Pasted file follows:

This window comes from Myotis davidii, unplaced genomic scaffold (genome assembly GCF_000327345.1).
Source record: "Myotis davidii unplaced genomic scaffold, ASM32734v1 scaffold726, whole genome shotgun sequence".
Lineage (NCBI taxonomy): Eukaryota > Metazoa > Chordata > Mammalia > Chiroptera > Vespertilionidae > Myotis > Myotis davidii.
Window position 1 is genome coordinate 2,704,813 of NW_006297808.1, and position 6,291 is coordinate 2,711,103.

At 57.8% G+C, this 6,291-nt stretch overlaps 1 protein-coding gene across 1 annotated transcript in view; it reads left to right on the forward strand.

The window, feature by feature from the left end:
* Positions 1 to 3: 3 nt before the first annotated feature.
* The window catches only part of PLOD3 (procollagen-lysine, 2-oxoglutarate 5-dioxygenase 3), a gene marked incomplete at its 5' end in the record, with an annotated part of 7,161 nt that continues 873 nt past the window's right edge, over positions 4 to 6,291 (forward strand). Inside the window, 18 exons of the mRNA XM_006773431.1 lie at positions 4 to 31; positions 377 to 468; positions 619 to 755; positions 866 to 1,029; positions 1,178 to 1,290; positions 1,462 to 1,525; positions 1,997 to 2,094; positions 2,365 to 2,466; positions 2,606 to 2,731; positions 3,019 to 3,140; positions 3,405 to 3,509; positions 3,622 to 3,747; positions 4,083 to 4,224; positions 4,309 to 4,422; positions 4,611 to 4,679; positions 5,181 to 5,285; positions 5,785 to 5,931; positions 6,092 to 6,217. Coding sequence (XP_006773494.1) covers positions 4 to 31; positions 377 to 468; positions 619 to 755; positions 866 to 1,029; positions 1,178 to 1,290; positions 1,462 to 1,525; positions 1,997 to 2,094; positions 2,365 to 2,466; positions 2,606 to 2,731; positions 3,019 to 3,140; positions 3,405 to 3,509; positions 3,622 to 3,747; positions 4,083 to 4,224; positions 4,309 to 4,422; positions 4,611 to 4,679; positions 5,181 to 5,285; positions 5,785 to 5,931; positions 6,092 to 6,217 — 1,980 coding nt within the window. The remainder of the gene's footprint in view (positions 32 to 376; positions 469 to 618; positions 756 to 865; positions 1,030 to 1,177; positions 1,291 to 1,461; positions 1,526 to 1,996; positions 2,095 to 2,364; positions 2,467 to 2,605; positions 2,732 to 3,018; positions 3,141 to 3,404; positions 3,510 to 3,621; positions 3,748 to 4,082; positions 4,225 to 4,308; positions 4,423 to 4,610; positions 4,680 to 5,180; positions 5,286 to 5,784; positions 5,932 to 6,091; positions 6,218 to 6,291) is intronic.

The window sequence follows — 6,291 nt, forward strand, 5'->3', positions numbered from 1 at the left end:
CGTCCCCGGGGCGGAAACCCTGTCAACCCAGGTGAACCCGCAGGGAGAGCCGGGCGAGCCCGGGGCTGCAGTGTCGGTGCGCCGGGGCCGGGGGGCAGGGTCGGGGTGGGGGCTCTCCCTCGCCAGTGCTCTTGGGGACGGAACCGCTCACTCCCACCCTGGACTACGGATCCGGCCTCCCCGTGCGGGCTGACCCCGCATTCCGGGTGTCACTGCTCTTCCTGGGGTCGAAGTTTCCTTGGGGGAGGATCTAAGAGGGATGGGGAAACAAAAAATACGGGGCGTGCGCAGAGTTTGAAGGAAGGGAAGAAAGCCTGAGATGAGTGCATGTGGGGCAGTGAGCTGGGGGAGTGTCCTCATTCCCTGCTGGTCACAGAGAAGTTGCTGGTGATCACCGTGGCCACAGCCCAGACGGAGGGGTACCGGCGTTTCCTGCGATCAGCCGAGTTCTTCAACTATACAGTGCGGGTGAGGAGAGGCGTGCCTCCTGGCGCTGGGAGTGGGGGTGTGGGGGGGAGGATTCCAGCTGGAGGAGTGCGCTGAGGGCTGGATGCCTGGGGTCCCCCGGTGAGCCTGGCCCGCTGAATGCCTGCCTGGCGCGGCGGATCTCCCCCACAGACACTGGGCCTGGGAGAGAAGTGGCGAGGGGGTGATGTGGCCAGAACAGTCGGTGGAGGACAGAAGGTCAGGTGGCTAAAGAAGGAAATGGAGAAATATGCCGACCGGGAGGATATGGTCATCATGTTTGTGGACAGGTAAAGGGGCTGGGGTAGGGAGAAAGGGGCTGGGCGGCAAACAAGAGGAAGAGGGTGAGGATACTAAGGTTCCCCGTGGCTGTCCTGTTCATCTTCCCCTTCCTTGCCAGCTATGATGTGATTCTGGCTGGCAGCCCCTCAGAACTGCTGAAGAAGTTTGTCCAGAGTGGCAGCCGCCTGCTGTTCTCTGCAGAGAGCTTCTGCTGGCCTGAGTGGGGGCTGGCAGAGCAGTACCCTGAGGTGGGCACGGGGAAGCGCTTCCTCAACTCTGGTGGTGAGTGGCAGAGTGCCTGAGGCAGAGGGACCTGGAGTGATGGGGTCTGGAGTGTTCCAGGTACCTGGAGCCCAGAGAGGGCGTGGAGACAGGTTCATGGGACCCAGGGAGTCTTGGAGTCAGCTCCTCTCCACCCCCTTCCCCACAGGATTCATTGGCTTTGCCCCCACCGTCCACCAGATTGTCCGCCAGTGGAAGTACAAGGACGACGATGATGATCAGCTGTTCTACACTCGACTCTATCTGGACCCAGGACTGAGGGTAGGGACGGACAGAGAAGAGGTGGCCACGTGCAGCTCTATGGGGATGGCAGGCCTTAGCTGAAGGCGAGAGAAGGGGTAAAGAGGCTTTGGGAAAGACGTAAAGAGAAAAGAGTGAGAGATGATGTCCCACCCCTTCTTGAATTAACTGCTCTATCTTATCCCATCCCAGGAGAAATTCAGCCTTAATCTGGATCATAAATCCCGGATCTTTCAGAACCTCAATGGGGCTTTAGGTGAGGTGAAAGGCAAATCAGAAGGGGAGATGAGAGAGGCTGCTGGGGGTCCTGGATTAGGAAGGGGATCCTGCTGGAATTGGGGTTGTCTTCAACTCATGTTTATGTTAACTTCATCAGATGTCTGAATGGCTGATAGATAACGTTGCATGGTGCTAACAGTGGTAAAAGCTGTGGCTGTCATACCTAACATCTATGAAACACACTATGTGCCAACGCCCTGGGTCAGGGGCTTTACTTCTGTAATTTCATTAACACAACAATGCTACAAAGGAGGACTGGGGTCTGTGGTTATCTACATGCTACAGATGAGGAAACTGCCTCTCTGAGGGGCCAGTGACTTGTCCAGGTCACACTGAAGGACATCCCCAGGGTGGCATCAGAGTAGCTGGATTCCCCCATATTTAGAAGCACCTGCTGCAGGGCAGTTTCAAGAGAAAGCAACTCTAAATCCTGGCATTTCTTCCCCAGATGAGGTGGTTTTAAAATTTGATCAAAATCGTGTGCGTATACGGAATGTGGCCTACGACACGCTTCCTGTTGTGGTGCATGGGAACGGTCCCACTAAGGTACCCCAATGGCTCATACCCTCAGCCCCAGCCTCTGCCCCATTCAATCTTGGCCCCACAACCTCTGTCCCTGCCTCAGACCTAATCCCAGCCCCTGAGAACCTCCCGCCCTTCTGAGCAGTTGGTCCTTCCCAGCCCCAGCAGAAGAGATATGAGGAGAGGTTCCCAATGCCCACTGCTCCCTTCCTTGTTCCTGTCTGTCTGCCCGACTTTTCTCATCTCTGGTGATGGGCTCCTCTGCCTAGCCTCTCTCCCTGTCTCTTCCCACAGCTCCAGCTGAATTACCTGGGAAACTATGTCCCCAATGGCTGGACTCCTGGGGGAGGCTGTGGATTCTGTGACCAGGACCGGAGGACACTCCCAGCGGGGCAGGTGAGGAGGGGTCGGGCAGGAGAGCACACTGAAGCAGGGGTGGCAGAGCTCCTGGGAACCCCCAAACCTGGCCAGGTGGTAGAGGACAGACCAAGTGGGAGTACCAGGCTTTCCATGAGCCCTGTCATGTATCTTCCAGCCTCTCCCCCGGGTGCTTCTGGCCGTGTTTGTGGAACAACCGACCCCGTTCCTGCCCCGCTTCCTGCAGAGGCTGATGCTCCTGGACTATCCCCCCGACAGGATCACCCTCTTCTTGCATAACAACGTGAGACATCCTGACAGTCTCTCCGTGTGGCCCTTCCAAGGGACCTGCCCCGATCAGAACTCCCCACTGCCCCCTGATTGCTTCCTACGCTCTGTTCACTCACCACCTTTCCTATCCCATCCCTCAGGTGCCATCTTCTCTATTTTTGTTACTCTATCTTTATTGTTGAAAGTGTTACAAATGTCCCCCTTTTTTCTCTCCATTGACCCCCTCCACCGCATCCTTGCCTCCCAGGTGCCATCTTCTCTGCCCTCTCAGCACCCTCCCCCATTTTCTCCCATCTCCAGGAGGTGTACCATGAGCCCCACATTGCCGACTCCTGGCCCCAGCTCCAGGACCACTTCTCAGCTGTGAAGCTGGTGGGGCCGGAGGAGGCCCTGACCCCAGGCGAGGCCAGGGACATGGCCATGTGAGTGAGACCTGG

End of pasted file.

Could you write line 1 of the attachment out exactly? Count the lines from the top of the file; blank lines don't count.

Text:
This window comes from Myotis davidii, unplaced genomic scaffold (genome assembly GCF_000327345.1).